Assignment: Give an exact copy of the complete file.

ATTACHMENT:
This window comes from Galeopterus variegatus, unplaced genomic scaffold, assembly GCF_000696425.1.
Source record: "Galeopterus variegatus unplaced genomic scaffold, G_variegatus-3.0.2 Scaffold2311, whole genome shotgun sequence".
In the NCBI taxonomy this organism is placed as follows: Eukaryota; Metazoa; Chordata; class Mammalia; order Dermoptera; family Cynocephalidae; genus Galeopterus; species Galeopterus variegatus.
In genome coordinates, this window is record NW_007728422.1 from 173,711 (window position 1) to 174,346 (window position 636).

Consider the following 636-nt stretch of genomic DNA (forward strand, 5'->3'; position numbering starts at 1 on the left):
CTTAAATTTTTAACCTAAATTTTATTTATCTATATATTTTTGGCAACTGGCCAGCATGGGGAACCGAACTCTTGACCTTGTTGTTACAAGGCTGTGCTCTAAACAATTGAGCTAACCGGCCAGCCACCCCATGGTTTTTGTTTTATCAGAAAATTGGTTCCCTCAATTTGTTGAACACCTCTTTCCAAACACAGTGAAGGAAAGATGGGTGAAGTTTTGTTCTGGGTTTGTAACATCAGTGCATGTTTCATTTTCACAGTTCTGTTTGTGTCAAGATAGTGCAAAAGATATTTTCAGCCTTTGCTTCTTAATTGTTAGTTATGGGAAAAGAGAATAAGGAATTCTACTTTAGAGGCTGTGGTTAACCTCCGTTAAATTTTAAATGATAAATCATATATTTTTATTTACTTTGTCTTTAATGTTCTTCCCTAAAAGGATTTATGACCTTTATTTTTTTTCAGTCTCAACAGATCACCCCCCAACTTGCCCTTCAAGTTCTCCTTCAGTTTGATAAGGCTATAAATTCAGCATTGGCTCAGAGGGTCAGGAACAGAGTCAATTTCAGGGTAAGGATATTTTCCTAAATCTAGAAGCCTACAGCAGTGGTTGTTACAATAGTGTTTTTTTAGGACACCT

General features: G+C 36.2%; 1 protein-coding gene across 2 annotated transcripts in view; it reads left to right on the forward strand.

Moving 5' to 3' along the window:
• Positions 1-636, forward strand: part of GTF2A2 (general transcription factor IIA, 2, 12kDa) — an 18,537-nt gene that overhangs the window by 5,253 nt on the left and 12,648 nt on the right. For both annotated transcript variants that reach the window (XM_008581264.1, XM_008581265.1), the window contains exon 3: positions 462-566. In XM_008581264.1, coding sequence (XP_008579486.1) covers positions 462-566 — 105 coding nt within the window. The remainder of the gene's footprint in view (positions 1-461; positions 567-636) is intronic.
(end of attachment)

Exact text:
This window comes from Galeopterus variegatus, unplaced genomic scaffold, assembly GCF_000696425.1.
Source record: "Galeopterus variegatus unplaced genomic scaffold, G_variegatus-3.0.2 Scaffold2311, whole genome shotgun sequence".
In the NCBI taxonomy this organism is placed as follows: Eukaryota; Metazoa; Chordata; class Mammalia; order Dermoptera; family Cynocephalidae; genus Galeopterus; species Galeopterus variegatus.
In genome coordinates, this window is record NW_007728422.1 from 173,711 (window position 1) to 174,346 (window position 636).

Consider the following 636-nt stretch of genomic DNA (forward strand, 5'->3'; position numbering starts at 1 on the left):
CTTAAATTTTTAACCTAAATTTTATTTATCTATATATTTTTGGCAACTGGCCAGCATGGGGAACCGAACTCTTGACCTTGTTGTTACAAGGCTGTGCTCTAAACAATTGAGCTAACCGGCCAGCCACCCCATGGTTTTTGTTTTATCAGAAAATTGGTTCCCTCAATTTGTTGAACACCTCTTTCCAAACACAGTGAAGGAAAGATGGGTGAAGTTTTGTTCTGGGTTTGTAACATCAGTGCATGTTTCATTTTCACAGTTCTGTTTGTGTCAAGATAGTGCAAAAGATATTTTCAGCCTTTGCTTCTTAATTGTTAGTTATGGGAAAAGAGAATAAGGAATTCTACTTTAGAGGCTGTGGTTAACCTCCGTTAAATTTTAAATGATAAATCATATATTTTTATTTACTTTGTCTTTAATGTTCTTCCCTAAAAGGATTTATGACCTTTATTTTTTTTCAGTCTCAACAGATCACCCCCCAACTTGCCCTTCAAGTTCTCCTTCAGTTTGATAAGGCTATAAATTCAGCATTGGCTCAGAGGGTCAGGAACAGAGTCAATTTCAGGGTAAGGATATTTTCCTAAATCTAGAAGCCTACAGCAGTGGTTGTTACAATAGTGTTTTTTTAGGACACCT

General features: G+C 36.2%; 1 protein-coding gene across 2 annotated transcripts in view; it reads left to right on the forward strand.

Moving 5' to 3' along the window:
• Positions 1-636, forward strand: part of GTF2A2 (general transcription factor IIA, 2, 12kDa) — an 18,537-nt gene that overhangs the window by 5,253 nt on the left and 12,648 nt on the right. For both annotated transcript variants that reach the window (XM_008581264.1, XM_008581265.1), the window contains exon 3: positions 462-566. In XM_008581264.1, coding sequence (XP_008579486.1) covers positions 462-566 — 105 coding nt within the window. The remainder of the gene's footprint in view (positions 1-461; positions 567-636) is intronic.